Bradley J. Schlozman
|Acting Assistant United States Attorney General for the Civil Rights Division|
|Ralph F. Boyd, Jr.|
Bradley Joseph Schlozman (born February 6, 1971) is an American attorney who served as acting head of the Civil Rights Division of the United States Department of Justice under Attorney General Alberto Gonzales. A member of the Republican Party, Schlozman was appointed by Gonzales as the interim U.S. Attorney for the Western District of Missouri, replacing Todd Graves, and he assumed that office on March 23, 2006. In April 2007, Schlozman left the U.S. Attorney position to work at the Executive Office for United States Attorneys.
Schlozman and his office came under review by Congressional and Senate investigators regarding the dismissal of U.S. Attorneys and alleged inappropriate politicization of the Civil Rights Division. The Department of Justice Inspector General and the Office of Professional Responsibility alleged that Schlozman had violated the law and made false statements to Congress about his hiring decisions. While Schlozman testified to the Senate Judiciary Committee that his personnel decisions were not based on party affiliation, the report cited emails and other communications in which Schlozman discussed hiring "right-thinking Americans" and ridding the Civil Rights Division of "pinkos", "commies", and attorneys perceived to be unacceptably liberal. Federal prosecutors, however, declined to file charges of criminal perjury against Schlozman, drawing criticism from Senate Democrats.
A native of Overland Park, Kansas, Schlozman graduated from Shawnee Mission South High School in Overland Park, Kansas before receiving a Bachelor of Arts degree in History and graduating magna cum laude with special distinction from The University of Pennsylvania. He obtained his Juris Doctor from The George Washington University Law School, graduating with honors. While at law school, Schlozman served as a legal intern in the United States Attorney's Office for the Western District of Missouri.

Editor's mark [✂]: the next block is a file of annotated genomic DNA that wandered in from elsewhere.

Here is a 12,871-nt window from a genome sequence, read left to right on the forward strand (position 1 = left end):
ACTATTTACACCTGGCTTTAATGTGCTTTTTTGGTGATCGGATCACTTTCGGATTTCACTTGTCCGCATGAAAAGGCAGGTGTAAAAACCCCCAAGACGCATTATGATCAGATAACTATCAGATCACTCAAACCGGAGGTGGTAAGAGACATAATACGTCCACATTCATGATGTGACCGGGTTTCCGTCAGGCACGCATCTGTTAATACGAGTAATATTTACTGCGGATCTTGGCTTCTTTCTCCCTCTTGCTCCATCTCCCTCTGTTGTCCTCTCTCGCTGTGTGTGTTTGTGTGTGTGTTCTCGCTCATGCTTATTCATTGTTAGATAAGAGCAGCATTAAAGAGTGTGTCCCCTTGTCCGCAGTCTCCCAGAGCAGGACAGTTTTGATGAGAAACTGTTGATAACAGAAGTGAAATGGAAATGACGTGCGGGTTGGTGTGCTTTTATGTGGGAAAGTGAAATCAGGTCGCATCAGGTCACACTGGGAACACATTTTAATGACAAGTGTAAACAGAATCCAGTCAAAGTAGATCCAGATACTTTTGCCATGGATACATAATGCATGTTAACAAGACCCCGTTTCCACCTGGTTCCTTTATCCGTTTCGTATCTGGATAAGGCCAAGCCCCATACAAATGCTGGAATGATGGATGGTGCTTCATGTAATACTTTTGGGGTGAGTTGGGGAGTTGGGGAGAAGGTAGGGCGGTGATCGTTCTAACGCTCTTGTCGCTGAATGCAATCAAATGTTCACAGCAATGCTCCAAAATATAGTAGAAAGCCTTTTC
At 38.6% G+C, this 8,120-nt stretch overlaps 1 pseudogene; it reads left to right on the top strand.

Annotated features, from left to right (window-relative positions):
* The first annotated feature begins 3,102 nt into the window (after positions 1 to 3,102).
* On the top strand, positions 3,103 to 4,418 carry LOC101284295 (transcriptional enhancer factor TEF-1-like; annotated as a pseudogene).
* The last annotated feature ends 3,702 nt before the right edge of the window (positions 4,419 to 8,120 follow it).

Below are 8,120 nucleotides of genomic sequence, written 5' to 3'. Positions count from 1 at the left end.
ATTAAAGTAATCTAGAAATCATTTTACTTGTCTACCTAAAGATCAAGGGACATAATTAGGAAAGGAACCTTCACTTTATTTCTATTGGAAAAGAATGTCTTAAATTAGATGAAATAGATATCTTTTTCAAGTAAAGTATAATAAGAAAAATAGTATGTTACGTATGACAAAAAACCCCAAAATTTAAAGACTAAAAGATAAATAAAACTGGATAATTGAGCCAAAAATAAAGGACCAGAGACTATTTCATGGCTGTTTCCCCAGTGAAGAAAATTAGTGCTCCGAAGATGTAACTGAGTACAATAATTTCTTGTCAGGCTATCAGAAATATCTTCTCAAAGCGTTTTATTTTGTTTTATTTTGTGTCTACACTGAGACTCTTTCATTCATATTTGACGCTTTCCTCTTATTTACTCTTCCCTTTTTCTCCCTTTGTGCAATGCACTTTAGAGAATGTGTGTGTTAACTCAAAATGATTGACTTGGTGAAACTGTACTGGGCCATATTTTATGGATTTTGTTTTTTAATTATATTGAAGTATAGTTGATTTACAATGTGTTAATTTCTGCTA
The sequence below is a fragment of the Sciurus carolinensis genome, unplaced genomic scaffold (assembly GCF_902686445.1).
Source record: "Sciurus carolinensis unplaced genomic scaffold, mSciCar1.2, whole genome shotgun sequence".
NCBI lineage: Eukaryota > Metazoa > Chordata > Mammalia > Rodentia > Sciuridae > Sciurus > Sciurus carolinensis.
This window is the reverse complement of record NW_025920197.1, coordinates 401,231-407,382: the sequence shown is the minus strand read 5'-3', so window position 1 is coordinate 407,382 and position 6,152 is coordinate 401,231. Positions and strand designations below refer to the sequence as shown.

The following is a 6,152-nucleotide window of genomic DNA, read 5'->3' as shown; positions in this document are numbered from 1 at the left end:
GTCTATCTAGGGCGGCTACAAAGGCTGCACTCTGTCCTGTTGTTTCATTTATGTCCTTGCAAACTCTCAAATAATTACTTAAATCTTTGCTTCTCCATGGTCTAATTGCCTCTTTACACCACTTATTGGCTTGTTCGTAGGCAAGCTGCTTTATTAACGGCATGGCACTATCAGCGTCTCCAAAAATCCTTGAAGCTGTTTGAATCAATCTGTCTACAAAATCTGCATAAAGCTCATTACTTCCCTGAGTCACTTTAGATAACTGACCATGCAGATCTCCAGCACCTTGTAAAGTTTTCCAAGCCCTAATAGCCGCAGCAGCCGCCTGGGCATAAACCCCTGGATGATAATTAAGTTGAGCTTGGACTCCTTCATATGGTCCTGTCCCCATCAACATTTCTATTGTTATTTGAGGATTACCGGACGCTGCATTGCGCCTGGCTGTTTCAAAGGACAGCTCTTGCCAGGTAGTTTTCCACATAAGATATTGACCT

Schlozman served a two-year federal judicial clerkship with Chief U.S. District Judge G. Thomas VanBebber of the District of Kansas. He then spent a year clerking for U.S. Circuit Judge Mary Beck Briscoe of the U.S. Court of Appeals for the Tenth Circuit. In 1999, Schlozman moved to Washington, D.C., where he joined the Supreme Court and Appellate Litigation Practice at Howrey, Simon, Arnold & White, before moving on to the Department of Justice in November 2001.
Schlozman began service in the George W. Bush Administration as Counsel to then-Deputy Attorney General Larry Thompson. He then served in various roles including Deputy Assistant Attorney General directly supervising the Criminal, Voting, Employment, and Special Litigation Sections of the Civil Rights Division, five months as Acting Assistant Attorney General of the Civil Rights Division, and Principal Deputy Assistant Attorney General for the Civil Rights Division at the United States Department of Justice. Following his tenure in the Civil Rights Division, Schlozman was appointed the interim U.S. Attorney for the Western District of Missouri.
In June 2007, Schlozman was questioned by Democrats on the U.S. Sentate Judiciary Committee regarding allegedly inappropriate politicized hiring policies during his tenure in the Civil Rights Division, charges which Schlozman denied. The Department of Justice's Inspector General and Office of Professional Responsibility subsequently conducted an investigation and issued a report on Jan. 13, 2009, concluding that Schlozman violated the Civil Service Reform Act by hiring attorneys on the basis of their political affiliation and later made false statements in his sworn testimony to Congress about his hiring decisions. Federal prosecutors later declined to prosecute Schlozman.